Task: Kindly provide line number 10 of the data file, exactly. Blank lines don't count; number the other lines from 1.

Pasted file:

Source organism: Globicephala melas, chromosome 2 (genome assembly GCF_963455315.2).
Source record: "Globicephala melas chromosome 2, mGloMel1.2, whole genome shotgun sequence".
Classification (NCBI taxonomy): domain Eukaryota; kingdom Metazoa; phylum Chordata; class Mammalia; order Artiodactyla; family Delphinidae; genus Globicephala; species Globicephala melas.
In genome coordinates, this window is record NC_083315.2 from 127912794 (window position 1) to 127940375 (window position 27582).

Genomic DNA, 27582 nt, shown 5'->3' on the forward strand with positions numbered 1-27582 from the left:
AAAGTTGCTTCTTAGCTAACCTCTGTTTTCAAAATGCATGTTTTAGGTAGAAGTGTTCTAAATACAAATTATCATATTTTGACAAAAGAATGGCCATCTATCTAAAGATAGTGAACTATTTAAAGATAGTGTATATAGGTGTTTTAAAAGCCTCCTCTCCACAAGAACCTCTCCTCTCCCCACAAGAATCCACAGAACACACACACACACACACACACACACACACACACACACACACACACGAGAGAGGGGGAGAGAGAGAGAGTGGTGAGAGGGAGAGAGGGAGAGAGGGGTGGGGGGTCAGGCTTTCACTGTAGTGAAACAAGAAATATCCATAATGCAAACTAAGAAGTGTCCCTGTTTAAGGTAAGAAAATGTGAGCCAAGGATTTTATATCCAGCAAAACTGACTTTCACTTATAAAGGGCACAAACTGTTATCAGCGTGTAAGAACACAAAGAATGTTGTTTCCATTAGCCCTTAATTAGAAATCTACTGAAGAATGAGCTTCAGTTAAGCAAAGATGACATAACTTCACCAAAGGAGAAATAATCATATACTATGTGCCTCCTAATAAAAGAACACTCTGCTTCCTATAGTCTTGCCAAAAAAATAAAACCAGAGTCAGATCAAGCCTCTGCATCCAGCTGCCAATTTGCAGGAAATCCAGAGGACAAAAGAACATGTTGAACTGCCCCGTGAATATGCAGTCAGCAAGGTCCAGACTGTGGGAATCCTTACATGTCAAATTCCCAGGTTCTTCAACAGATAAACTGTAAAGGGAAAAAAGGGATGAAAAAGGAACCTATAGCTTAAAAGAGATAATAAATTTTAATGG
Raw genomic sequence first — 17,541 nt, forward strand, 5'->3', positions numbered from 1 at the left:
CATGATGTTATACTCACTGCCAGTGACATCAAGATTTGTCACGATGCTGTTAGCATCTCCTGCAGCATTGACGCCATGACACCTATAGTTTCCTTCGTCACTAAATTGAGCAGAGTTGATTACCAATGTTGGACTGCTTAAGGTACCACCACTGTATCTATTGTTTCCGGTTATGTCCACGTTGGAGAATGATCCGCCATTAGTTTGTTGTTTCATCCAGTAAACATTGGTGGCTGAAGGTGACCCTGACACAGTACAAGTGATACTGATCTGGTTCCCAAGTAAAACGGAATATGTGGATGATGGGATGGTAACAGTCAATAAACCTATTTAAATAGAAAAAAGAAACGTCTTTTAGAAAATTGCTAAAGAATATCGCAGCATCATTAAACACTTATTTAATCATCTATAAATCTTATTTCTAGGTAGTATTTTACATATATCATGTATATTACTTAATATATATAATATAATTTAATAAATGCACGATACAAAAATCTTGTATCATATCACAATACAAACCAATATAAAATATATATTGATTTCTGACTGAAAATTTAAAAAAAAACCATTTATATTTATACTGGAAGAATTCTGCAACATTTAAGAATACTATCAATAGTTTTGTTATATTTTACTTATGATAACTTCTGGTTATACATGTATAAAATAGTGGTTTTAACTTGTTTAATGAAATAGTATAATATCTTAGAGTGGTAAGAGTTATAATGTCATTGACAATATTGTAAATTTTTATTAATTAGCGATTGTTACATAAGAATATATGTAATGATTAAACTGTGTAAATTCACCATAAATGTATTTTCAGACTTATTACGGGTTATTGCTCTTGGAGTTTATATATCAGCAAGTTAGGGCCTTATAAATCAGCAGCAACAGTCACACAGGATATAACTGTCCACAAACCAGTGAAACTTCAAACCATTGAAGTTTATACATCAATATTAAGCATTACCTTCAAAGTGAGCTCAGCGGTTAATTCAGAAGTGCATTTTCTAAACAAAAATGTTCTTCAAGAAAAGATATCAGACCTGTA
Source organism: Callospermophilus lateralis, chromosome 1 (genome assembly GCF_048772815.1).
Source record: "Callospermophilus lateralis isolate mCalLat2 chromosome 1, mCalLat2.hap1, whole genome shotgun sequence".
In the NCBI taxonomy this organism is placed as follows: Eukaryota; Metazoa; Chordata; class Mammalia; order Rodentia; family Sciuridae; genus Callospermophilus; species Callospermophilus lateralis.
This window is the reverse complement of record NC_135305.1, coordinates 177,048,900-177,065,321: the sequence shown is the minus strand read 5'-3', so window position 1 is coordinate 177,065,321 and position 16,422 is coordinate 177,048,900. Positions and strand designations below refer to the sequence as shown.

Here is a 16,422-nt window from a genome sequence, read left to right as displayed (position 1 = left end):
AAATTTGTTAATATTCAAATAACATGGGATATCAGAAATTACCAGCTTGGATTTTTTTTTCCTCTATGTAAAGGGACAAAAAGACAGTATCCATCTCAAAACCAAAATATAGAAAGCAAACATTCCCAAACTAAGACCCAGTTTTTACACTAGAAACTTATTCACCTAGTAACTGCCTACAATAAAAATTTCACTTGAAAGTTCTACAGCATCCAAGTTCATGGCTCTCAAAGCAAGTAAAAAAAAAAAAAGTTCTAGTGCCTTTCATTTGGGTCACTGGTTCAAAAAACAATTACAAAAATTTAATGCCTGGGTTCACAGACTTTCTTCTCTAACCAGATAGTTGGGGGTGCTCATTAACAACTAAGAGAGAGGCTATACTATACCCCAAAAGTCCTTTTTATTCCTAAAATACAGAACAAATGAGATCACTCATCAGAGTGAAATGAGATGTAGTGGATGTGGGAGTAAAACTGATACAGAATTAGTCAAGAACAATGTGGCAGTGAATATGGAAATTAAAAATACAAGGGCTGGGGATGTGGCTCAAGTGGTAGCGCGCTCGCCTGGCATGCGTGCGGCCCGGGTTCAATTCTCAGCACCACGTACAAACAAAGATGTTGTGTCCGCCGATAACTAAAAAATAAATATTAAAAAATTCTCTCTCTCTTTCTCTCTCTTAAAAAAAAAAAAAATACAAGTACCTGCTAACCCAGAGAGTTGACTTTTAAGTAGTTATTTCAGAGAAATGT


Source record: "Callospermophilus lateralis isolate mCalLat2 chromosome 1, mCalLat2.hap1, whole genome shotgun sequence".